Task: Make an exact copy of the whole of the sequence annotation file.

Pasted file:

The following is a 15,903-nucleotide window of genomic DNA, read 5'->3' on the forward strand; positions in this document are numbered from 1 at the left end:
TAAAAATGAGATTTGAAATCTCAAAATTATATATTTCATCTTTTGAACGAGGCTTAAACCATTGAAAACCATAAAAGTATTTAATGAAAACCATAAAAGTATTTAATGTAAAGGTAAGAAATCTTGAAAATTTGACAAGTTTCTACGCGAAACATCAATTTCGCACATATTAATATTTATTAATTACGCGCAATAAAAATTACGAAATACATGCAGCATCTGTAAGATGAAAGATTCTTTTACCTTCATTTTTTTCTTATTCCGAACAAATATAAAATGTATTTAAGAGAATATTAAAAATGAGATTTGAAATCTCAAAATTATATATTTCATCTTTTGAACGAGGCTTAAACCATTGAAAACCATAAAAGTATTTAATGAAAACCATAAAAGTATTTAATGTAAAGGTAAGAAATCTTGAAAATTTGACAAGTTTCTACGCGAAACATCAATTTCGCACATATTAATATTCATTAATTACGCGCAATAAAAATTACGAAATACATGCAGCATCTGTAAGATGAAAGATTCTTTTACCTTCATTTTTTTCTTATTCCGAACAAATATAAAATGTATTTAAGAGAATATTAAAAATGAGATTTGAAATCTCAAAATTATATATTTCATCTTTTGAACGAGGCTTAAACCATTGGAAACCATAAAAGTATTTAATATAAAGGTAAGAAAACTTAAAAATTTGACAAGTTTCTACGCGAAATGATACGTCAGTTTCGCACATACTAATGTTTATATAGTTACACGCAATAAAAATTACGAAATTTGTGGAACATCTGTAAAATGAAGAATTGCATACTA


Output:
The following is a 15,903-nucleotide window of genomic DNA, read 5'->3' on the forward strand; positions in this document are numbered from 1 at the left end:
TAAAAATGAGATTTGAAATCTCAAAATTATATATTTCATCTTTTGAACGAGGCTTAAACCATTGAAAACCATAAAAGTATTTAATGAAAACCATAAAAGTATTTAATGTAAAGGTAAGAAATCTTGAAAATTTGACAAGTTTCTACGCGAAACATCAATTTCGCACATATTAATATTTATTAATTACGCGCAATAAAAATTACGAAATACATGCAGCATCTGTAAGATGAAAGATTCTTTTACCTTCATTTTTTTCTTATTCCGAACAAATATAAAATGTATTTAAGAGAATATTAAAAATGAGATTTGAAATCTCAAAATTATATATTTCATCTTTTGAACGAGGCTTAAACCATTGAAAACCATAAAAGTATTTAATGAAAACCATAAAAGTATTTAATGTAAAGGTAAGAAATCTTGAAAATTTGACAAGTTTCTACGCGAAACATCAATTTCGCACATATTAATATTCATTAATTACGCGCAATAAAAATTACGAAATACATGCAGCATCTGTAAGATGAAAGATTCTTTTACCTTCATTTTTTTCTTATTCCGAACAAATATAAAATGTATTTAAGAGAATATTAAAAATGAGATTTGAAATCTCAAAATTATATATTTCATCTTTTGAACGAGGCTTAAACCATTGGAAACCATAAAAGTATTTAATATAAAGGTAAGAAAACTTAAAAATTTGACAAGTTTCTACGCGAAATGATACGTCAGTTTCGCACATACTAATGTTTATATAGTTACACGCAATAAAAATTACGAAATTTGTGGAACATCTGTAAAATGAAGAATTGCATACTA